The word “inflammation” comes from the Latin word “inflammo”, to set alight – and anyone with chronic inflammation knows how accurate that description is.
Chronic inflammation differs from acute inflammation in that the latter is short-term – a cold is a typical example of an acute inflammatory response to a pathogen; once the pathogen is destroyed, everything reverts to normal. Chronic inflammation, however, becomes part of a feedback loop; it doesn’t resolve. So, in autoimmune conditions like rheumatoid arthritis, the body sets off an inflammatory response and starts to attack itself – the pathogen can’t be removed because the body sees itself as the pathogen.
The acronym for symptoms of inflammation is PRISH: pain, redness, immobility, swelling, and heat. Any disease that has the suffix –itis is an inflammatory condition, e.g. periodontitis (inflammation in the mouth) and colitis (bowel). Other diseases characterised by chronic inflammation include acne, asthma, atherosclerosis, coeliac and Crohn’s diseases, diabetes, and hypersensitivities.
Causes of inflammation vary widely, including burns; radiation; chemical irritants like nicotine; excess alcohol; environmental toxins like nickel; gases, and physical injury or infection. Stress can also cause inflammation, but by a different process, neither an immune response or a pathogen: instead, high levels of the stress hormone cortisol depress natural cortisone in the body, suppressing immunity and causing inflammation.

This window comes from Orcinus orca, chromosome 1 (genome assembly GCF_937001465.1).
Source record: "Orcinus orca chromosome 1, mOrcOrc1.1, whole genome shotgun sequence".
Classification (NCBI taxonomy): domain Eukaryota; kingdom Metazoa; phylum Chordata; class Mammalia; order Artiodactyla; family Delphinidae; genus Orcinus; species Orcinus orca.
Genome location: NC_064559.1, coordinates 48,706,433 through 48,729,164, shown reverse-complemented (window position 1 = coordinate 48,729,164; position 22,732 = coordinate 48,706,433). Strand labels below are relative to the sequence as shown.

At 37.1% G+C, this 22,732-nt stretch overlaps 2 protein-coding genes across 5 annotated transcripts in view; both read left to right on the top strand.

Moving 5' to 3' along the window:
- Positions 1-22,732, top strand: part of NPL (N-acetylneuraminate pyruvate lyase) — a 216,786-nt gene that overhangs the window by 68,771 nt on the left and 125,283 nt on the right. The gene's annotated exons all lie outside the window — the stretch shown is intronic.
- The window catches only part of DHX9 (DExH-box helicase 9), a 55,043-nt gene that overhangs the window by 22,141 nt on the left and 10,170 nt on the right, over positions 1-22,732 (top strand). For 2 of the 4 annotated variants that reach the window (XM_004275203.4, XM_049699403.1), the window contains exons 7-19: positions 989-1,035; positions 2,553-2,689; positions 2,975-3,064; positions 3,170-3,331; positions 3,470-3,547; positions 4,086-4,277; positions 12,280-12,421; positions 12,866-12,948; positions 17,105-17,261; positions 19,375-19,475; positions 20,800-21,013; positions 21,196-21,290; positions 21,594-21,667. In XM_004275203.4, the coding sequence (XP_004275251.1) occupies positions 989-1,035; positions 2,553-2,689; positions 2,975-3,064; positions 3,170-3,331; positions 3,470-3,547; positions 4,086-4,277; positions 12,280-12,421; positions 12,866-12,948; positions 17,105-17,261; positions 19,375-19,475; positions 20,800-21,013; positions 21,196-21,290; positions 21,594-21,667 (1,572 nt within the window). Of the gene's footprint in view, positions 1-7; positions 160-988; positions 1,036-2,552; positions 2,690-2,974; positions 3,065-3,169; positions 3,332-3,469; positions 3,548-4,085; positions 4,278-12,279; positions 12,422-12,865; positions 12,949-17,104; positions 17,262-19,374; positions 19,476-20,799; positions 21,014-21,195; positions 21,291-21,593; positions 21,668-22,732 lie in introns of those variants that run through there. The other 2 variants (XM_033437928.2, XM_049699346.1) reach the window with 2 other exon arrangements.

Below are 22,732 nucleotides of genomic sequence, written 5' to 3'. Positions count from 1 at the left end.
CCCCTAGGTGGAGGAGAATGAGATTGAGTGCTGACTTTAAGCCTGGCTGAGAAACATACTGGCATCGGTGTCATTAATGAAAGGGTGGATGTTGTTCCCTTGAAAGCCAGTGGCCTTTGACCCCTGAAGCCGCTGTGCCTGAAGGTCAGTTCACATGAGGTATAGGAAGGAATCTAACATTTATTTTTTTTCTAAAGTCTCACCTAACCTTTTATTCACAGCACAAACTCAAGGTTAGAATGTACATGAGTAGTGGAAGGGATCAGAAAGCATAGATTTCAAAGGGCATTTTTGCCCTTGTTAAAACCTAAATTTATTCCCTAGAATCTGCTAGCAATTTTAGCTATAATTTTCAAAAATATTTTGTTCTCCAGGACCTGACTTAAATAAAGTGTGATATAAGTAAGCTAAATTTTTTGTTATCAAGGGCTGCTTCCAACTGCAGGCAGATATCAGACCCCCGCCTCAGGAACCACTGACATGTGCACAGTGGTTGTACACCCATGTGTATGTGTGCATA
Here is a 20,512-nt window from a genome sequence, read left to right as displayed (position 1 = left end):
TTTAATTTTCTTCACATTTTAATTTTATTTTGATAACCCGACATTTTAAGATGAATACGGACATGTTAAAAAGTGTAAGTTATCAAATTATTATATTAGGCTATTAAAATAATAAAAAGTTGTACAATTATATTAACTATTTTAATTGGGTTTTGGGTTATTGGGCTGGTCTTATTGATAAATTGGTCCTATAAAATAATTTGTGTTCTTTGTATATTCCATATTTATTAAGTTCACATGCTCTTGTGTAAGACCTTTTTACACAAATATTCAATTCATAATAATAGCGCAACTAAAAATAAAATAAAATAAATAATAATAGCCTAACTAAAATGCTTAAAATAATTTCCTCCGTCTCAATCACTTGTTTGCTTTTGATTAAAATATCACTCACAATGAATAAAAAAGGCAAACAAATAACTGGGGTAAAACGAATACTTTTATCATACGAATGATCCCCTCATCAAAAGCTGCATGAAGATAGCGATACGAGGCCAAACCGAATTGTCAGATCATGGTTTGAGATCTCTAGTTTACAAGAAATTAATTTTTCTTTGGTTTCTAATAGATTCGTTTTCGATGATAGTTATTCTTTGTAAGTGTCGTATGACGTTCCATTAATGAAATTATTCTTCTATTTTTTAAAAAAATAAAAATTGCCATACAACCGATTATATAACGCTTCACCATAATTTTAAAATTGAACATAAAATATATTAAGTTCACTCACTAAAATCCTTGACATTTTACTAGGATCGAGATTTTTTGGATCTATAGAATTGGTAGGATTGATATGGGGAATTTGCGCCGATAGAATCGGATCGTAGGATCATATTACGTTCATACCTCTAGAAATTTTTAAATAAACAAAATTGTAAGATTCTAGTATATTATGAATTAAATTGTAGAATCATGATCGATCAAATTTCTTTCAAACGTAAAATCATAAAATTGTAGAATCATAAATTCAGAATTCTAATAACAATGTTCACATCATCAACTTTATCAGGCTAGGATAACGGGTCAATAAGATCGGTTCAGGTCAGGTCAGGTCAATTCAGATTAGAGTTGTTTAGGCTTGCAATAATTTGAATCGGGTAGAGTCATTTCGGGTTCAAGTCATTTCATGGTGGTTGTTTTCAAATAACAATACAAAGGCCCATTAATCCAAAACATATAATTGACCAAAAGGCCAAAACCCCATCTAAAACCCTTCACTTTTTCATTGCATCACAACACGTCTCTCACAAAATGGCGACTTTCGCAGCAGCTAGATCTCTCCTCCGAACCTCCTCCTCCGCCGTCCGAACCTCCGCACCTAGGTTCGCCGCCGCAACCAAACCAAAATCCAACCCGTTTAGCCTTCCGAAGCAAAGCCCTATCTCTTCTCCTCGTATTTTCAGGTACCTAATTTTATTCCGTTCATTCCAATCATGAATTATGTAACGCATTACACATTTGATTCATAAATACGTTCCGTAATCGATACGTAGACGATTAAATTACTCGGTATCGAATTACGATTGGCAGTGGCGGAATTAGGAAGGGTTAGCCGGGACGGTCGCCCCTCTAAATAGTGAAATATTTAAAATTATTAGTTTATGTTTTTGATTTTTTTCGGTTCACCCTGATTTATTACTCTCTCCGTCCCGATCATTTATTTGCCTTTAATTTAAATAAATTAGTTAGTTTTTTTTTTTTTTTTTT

While chronic inflammation doesn’t resolve, there are definitely ways to slow it down and get it under control. It is important to do so because the higher cell turnover means a cell could possibly mutate and turn cancerous, not so much in the joints, but certainly in the gut, liver and lungs.
Evidence suggests regular physical exercise decreases inflammation markers, including C-reactive protein (CRP) and interleukin 6. The key seems to be long-term, low-intensity training: walking, aqua aerobics or Tai Chi. Food is a factor, and we know the Mediterranean diet is highly anti-inflammatory with its fish and monounsaturated oils. Avoid processed oils, fatty meats, sugar, gluten, and white rice because they are pro-inflammatory. Caffeine definitely excites inflammation, while studies suggest unfermented soy can be a problem, along with citrus, peanuts, and the nightshade family: capsicums, tomatoes, eggplants, potatoes and goji berries.